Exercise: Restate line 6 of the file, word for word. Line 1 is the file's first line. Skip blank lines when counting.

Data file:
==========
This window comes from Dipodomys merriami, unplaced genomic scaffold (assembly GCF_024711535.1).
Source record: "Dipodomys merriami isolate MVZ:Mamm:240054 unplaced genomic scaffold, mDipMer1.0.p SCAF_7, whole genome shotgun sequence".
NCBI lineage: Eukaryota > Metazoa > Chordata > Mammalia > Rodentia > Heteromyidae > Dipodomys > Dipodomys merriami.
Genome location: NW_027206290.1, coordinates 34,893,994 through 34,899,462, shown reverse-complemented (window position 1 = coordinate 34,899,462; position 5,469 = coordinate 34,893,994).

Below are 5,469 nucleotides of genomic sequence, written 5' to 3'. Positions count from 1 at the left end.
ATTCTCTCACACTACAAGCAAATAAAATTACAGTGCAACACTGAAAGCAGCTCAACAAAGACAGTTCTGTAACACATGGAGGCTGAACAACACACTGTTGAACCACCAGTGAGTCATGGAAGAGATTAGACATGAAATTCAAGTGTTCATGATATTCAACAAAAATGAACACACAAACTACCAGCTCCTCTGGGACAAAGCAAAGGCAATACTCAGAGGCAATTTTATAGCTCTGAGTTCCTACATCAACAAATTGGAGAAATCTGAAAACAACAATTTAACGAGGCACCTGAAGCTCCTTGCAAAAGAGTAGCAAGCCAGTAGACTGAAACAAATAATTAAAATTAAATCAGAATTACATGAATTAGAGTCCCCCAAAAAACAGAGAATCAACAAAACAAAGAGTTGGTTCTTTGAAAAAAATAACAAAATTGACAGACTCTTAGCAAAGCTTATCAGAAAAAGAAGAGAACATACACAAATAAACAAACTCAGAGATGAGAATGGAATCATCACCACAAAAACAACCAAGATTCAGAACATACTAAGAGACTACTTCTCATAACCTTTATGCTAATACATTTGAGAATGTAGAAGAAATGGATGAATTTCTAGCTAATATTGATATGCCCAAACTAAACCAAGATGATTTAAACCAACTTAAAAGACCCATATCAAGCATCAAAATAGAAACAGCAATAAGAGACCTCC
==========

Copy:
ATTCTCTCACACTACAAGCAAATAAAATTACAGTGCAACACTGAAAGCAGCTCAACAAAGACAGTTCTGTAACACATGGAGGCTGAACAACACACTGTTGAACCACCAGTGAGTCATGGAAGAGATTAGACATGAAATTCAAGTGTTCATGATATTCAACAAAAATGAACACACAAACTACCAGCTCCTCTGGGACAAAGCAAAGGCAATACTCAGAGGCAATTTTATAGCTCTGAGTTCCTACATCAACAAATTGGAGAAATCTGAAAACAACAATTTAACGAGGCACCTGAAGCTCCTTGCAAAAGAGTAGCAAGCCAGTAGACTGAAACAAATAATTAAAATTAAATCAGAATTACATGAATTAGAGTCCCCCAAAAAACAGAGAATCAACAAAACAAAGAGTTGGTTCTTTGAAAAAAATAACAAAATTGACAGACTCTTAGCAAAGCTTATCAGAAAAAGAAGAGAACATACACAAATAAACAAACTCAGAGATGAGAATGGAATCATCACCACAAAAACAACCAAGATTCAGAACATACTAAGAGACTACTTCTCATAACCTTTATGCTAATACATTTGAGAATGTAGAAGAAATGGATGAATTTCTAGCTAATATTGATATGCCCAAACTAAACCAAGATGATTTAAACCAACTTAAAAGACCCATATCAAGCATCAAAATAGAAACAGCAATAAGAGACCTCC